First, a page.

Fucking Meditation, How Does it Work?: Or, what are you doing and why are you doing it?

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At the weekly web meetup today, someone brought up what I call the “what am I doing and why am I doing it question.” Once you realize that meditation is a human invention, a human game played by humans, it’s natural to ask, well, now what? No gods, no masters, or something.

Or, rather, there’s this thing that’s been around for thousands of years. And lots of people alive today say it’s really valuable to do it. And/but, everyone recommends a different version. And how is meditation or Buddhism or whatever different from Christianity or prayer or whatever? Lots of stuff has been around for thousands of years. That doesn’t necessarily make it good idea. (I’m not dissing Christianity, at least not tonight. It’s just late and I can’t think of something in the class of like bloodletting that’s been around for thousands of years and is still around.)

Ok, so science. Meditation is being studied, but not (yet?) at the granularity of this is what you should do for minutes or hours a day.

So, like, what should you do and why should you do it? And should you even do it? We were talking today about what’s the proper control for meditation? Aging? Like what if a lot of the seeming benefits of a decade of meditation are just, like, getting older and wiser and having a brain that’s mentally and emotionally connected somewhat differently on some sort of DNA-encoded plan. If all you really had to do was just get older, then meditation is this big huge massive waste of time.

But, of course, you can do all sorts of crazy shit with meditation. And here I go making claims myself. But let’s take them for a given for a second.

But that doesn’t actually solve anything. How do you pick? How do you actually know if you want any of that? How do you know if any of that is worth the time and risk? Let’s say you’re pretty sure you want something; then, how do you get it in like an hour of meditation a week, for a couple years, versus three hours of meditation a day for a decade?

Well, yeah, read books, talk to teachers, test teachers’ claims for smaller, easier-to-test stuff before even remotely putting trust in more costly claims. See if the teacher is even remotely functional in the real world. Ask lots of questions about what their inner experiences are like. Engage in lots of mini-experiments on your own time–try to have “peak” and “peek” experiences, to catch glimpses of stuff that you might want to become stable, enduring traits, someday.

Another way I look at it is, follow what feels good right now. Tease apart your inner experience for stuff that you like, and then explore amplifying those things. And look for ever-subtler stuff, fine-grained aspects of experience that limn and color and shade consciousness, that make it three-dimensional, or whatever.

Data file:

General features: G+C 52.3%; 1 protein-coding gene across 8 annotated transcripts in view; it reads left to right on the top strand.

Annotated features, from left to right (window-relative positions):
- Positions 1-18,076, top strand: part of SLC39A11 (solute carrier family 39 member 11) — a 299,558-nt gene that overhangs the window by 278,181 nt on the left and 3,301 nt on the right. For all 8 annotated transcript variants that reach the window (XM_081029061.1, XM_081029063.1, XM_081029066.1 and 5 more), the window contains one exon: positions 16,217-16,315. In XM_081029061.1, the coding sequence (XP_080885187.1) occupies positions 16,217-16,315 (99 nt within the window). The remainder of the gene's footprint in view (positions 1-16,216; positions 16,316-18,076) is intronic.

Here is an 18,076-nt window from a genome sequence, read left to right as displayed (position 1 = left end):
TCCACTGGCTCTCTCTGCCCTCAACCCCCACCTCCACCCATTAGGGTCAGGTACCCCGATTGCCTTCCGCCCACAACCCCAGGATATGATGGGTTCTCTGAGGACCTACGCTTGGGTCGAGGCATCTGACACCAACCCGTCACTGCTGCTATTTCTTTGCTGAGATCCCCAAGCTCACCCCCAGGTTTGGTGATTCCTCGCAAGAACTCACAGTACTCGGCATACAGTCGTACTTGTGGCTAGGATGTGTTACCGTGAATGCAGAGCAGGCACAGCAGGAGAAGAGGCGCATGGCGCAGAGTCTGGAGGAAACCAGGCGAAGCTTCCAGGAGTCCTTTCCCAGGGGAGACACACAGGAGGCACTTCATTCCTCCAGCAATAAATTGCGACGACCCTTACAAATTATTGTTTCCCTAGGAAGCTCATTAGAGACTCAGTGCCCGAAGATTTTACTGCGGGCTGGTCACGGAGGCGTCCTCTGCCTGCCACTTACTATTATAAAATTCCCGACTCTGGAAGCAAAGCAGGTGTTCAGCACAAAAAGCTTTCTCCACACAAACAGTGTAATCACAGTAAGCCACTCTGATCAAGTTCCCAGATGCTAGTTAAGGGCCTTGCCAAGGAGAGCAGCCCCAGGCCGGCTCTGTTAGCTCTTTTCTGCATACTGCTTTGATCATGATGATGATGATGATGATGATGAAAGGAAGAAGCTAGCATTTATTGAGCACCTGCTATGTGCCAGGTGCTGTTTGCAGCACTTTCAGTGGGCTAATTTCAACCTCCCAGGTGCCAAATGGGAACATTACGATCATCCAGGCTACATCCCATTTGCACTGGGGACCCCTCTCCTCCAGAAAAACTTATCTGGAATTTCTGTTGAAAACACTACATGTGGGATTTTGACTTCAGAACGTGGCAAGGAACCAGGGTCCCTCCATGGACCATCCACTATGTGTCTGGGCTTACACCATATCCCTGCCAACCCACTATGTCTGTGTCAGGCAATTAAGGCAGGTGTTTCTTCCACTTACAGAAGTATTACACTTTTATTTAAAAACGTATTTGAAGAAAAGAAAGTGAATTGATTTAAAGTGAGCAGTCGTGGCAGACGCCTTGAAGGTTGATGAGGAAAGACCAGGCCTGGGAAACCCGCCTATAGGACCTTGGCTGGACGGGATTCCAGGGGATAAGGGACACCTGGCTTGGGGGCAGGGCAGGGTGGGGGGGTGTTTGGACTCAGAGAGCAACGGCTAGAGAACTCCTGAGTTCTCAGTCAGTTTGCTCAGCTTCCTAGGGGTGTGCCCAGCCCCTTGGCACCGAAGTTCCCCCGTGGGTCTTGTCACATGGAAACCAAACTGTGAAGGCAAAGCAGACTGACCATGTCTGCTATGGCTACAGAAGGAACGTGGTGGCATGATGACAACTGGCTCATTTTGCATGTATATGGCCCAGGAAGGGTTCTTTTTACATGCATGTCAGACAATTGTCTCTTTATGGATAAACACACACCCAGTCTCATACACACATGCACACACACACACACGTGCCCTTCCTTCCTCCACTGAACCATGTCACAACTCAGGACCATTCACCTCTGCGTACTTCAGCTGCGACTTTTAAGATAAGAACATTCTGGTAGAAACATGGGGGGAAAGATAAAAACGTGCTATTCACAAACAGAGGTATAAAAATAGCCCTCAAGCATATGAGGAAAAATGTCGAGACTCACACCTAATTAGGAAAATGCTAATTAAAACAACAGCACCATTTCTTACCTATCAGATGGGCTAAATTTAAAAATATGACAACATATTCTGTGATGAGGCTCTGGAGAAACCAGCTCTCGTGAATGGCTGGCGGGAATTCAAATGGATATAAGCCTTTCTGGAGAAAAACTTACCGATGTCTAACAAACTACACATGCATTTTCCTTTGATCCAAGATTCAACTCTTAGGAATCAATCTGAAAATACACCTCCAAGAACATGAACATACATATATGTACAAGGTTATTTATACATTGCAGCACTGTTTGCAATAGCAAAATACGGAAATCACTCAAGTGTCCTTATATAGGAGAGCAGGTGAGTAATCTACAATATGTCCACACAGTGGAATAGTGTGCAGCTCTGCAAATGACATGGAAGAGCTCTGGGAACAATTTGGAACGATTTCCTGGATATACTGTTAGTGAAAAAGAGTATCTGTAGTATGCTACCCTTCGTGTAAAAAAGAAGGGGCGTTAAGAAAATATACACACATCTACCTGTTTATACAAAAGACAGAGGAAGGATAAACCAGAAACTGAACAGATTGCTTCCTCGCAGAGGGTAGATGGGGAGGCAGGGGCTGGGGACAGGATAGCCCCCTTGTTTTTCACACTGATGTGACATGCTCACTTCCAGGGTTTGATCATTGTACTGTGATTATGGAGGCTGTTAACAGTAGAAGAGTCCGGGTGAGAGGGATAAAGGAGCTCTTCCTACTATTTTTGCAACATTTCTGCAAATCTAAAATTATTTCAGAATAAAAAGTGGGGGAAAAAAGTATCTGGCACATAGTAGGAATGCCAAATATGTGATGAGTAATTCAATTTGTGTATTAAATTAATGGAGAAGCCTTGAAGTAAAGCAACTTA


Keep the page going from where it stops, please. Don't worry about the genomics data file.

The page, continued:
There is always talk of not getting trapped by beautiful or blissful or, in the past, psychic stuff [vid] on the way to enlightenment. And that talk is ubiquitous now–it seems like everyone knows not to get trapped by that stuff. All the meditation maps are available on the internet; I think there’s much less of a chance of getting “trapped” or “lost.” I mean, I’m still afraid of getting trapped in local maxima.

Or, as one of my acquaintances put it, you don’t want to end up in a state that “globally omniscient you” wouldn’t want to be in that, nevertheless, “local you” has no incentive to escape.

I’m still afraid. But I’m way less afraid than if I was living 1500 years ago and I had access to one teacher and no printing presses and no internet forums.

It just… seems so grim to like grimly hammer away at your meditation to practice to maybe be “enlightened” someday. Maybe. Daniel Ingram, if I remember correctly, makes that point that it should often feel good. Often. And he uses video game analogies.

I think faster progress can probably be made if you take total control of your practice. No gods, no masters. You feel into what you think is possible and then you reach for it and see what happens and how you like it and whether you want to do it more and whether you get a sense of whether you like where it’s taking you.

I know that’s maybe super intimidating. I’ve mentioned that it took me like eight years to even feel like I had any sense of what what I was doing was doing to me. I was stumbling around in the dark without a flashlight. So I sort of hope it goes a lot faster for everyone else. That’s one of the reasons I write on this blog.

There were a couple books that I found helpful, even within the past couple of years: